The workshop, hosted by the Canadian Gas Association and facilitated by Alberta-based C3, engaged representatives from provincial and municipal governments, utilities, technology providers and developers in Alberta. The participants were tasked with identifying barriers, recommending solutions, and offering an action plan that would allow CHP to advance in "MUSH" (municipal, university, schools and hospitals) and the small industrial sectors.
"At a time when electricity prices continue to climb across the country, it is important to look at any opportunity to better utilize natural gas and the natural gas delivery infrastructure to ensure access to clean and affordable energy," said Timothy M. Egan, CGA president. "CHP is a technology that delivers electricity and heat, maximizes system efficiency, reduces environmental impacts, and keeps energy affordable."
CHP is the dual use of an engine to generate electricity as well as heat. Advances in this technology allow it to be used at many different scales - from family homes, to commercial buildings, to large scale industrial facilities. Fuelled by natural gas, these units are up to 45 per cent more efficient than conventional power plants, up to 40 per cent less emitting, and provide reliability and security of power supply to the end user.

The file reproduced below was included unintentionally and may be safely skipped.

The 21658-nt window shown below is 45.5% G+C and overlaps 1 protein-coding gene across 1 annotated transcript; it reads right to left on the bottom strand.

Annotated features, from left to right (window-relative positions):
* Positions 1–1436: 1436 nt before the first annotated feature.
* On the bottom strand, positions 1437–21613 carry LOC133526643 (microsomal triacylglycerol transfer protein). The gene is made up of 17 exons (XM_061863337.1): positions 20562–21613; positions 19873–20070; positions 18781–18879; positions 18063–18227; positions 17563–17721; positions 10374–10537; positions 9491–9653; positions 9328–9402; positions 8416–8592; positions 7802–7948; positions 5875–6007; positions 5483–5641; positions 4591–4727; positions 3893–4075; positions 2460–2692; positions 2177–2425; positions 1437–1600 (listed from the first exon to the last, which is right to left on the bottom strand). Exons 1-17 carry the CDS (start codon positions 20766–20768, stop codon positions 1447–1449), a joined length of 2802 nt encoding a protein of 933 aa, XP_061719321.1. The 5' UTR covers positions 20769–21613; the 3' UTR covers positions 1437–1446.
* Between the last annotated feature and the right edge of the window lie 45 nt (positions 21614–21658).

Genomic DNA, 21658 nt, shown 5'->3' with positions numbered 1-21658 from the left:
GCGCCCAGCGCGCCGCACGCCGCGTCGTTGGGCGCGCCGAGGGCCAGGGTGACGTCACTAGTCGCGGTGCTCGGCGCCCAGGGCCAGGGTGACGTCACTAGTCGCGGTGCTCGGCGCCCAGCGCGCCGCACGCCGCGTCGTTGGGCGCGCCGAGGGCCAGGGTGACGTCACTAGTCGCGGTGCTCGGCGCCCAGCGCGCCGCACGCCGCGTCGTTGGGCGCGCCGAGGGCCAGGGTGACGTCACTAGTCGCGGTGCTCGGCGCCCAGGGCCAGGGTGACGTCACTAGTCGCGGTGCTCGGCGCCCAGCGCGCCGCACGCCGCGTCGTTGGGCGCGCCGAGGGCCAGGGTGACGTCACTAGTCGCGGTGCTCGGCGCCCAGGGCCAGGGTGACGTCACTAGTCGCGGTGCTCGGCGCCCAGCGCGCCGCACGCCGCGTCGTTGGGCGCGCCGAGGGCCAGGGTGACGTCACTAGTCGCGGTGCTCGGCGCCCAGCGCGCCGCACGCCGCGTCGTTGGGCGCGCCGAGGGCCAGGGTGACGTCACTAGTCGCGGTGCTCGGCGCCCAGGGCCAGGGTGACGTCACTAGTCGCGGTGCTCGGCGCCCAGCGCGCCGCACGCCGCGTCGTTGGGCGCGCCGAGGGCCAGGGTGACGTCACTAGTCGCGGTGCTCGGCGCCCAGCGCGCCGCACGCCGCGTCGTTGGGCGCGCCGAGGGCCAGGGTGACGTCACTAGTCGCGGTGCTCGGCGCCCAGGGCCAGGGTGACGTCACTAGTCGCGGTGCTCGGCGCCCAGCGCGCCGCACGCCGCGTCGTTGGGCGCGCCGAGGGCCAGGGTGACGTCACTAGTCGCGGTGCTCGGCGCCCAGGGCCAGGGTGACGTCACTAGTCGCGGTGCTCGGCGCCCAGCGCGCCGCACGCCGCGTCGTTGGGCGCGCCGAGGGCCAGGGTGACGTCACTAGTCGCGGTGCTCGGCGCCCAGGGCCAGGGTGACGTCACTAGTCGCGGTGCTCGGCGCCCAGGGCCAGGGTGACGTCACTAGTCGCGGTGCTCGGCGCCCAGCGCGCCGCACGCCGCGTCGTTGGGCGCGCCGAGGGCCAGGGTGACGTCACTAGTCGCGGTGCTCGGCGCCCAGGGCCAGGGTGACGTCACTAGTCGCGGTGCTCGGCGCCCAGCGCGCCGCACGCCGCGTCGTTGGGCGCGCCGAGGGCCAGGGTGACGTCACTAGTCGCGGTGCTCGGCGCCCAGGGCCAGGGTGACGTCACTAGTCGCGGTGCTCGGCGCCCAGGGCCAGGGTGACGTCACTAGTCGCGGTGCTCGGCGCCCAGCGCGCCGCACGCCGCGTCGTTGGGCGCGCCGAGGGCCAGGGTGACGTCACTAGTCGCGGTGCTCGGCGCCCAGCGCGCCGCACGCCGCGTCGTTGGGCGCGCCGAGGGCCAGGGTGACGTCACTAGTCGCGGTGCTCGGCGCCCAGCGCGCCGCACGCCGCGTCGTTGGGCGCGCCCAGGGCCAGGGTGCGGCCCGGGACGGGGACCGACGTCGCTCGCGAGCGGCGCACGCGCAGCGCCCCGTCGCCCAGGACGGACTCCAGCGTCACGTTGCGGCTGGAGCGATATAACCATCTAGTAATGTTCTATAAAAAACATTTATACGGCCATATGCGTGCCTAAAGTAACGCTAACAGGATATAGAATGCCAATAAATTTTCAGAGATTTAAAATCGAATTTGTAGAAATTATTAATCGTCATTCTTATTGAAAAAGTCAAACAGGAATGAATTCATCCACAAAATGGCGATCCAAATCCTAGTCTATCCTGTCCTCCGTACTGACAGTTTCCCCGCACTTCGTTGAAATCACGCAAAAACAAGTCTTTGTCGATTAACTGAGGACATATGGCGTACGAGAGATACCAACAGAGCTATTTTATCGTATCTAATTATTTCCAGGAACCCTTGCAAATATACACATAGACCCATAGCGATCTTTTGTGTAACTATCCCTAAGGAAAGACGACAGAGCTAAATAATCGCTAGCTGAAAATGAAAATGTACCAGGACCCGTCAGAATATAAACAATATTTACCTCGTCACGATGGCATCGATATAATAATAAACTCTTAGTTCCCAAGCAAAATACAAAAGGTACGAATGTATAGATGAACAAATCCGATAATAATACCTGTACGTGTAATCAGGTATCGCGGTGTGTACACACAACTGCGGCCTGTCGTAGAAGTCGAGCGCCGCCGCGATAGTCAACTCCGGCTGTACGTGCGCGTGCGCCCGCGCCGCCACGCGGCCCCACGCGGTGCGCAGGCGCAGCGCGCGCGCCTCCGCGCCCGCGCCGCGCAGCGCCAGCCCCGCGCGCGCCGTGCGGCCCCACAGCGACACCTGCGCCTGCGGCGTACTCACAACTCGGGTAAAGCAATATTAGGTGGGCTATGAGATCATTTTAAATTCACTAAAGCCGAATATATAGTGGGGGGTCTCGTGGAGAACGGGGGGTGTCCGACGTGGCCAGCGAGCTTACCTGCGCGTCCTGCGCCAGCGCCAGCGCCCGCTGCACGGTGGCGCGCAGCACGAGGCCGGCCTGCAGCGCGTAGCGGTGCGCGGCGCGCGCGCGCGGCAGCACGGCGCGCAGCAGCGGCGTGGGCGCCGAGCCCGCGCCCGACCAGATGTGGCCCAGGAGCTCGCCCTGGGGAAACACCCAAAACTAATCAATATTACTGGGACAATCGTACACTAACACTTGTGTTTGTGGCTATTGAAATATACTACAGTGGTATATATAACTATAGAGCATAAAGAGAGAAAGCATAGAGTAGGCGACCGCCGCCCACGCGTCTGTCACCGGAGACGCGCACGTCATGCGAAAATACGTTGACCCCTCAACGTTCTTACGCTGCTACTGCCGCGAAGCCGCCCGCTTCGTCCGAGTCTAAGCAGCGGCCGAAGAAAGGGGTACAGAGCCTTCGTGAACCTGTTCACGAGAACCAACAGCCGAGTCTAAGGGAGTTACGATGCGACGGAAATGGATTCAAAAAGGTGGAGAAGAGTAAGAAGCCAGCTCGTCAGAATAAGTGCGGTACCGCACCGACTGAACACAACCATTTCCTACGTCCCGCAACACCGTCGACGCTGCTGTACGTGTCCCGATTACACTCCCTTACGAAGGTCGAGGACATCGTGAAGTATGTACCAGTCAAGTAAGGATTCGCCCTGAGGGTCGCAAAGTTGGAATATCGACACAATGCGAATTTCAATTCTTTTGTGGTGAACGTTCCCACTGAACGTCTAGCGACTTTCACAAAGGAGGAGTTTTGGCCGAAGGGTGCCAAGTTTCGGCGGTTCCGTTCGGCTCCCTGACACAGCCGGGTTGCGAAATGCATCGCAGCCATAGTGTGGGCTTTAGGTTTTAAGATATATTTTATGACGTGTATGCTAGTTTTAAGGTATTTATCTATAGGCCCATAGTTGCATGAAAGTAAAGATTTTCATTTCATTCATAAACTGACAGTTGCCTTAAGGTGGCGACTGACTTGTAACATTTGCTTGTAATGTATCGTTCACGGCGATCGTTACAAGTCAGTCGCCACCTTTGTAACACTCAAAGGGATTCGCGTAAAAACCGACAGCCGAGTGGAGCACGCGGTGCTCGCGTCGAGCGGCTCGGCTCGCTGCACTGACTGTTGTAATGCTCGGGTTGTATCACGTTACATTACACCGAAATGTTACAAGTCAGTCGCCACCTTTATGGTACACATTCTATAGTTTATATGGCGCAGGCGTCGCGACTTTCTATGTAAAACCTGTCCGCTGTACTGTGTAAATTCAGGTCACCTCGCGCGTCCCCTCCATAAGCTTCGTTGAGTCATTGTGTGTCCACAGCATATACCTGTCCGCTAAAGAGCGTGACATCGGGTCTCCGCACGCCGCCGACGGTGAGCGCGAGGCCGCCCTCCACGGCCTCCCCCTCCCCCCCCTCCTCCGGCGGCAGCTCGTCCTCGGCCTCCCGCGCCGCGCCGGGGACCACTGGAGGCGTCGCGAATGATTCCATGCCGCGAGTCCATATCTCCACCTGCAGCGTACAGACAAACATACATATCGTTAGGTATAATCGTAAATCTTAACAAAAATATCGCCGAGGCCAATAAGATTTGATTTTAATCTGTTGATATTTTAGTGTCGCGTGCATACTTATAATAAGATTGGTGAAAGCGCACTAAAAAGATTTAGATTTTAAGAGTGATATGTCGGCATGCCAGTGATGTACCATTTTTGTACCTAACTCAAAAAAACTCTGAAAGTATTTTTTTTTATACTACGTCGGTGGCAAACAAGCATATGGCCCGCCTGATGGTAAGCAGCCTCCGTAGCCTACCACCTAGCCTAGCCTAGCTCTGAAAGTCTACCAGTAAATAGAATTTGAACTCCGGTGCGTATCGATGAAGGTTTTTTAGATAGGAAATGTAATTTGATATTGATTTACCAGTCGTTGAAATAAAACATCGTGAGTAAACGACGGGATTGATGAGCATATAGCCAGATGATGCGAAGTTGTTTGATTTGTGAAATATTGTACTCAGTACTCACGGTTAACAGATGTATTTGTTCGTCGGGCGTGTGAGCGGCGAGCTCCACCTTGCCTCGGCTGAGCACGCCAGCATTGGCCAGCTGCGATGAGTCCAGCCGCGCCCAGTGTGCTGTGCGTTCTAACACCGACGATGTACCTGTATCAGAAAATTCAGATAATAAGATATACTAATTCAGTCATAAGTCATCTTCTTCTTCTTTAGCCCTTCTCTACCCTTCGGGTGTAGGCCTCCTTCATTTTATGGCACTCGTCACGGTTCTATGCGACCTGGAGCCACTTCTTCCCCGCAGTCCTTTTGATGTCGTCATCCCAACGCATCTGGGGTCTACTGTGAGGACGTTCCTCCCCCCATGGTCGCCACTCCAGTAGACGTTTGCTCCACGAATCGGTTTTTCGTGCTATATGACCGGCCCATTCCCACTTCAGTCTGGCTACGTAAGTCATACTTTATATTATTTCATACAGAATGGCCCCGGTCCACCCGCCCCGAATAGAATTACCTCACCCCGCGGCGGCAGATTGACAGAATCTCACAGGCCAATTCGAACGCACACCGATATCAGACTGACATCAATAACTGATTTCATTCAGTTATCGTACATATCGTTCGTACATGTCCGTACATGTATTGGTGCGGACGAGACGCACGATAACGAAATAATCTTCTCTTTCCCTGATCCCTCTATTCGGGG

Despite advantages, CHP technology faces significant barriers for broader use in Alberta and Canada - including a lack of awareness of the technology and its benefits and the absence of clear interconnection process and thermal regulations.
The workshop concluded with a commitment from participants to work on action items to help make CHP a popular and viable option to meet the energy needs of Canadians. The results of the workshop will be presented in a report later this month and will build the foundation for a second CHP workshop to be held in Toronto this fall.